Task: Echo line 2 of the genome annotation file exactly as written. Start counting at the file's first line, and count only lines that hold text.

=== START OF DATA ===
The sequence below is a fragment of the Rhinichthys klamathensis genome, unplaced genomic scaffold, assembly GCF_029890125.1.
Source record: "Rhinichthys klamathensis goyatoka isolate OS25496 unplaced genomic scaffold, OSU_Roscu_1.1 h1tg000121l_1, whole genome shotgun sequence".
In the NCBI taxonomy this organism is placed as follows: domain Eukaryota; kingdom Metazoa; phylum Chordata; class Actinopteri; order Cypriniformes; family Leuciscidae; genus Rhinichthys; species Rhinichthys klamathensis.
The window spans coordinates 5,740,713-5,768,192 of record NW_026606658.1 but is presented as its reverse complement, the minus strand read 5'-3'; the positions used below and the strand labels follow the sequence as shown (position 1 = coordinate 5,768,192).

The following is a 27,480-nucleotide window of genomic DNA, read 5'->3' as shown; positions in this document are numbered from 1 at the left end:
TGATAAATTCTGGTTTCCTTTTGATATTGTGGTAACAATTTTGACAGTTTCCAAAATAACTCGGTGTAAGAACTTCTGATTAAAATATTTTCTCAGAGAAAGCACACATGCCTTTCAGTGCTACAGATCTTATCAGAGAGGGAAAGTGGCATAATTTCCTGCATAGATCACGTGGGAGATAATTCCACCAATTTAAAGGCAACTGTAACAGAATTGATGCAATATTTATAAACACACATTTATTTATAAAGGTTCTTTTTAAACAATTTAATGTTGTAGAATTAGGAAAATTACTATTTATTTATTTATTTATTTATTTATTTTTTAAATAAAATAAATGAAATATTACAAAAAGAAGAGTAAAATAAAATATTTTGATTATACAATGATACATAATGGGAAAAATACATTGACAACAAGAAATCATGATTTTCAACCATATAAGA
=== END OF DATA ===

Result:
Source record: "Rhinichthys klamathensis goyatoka isolate OS25496 unplaced genomic scaffold, OSU_Roscu_1.1 h1tg000121l_1, whole genome shotgun sequence".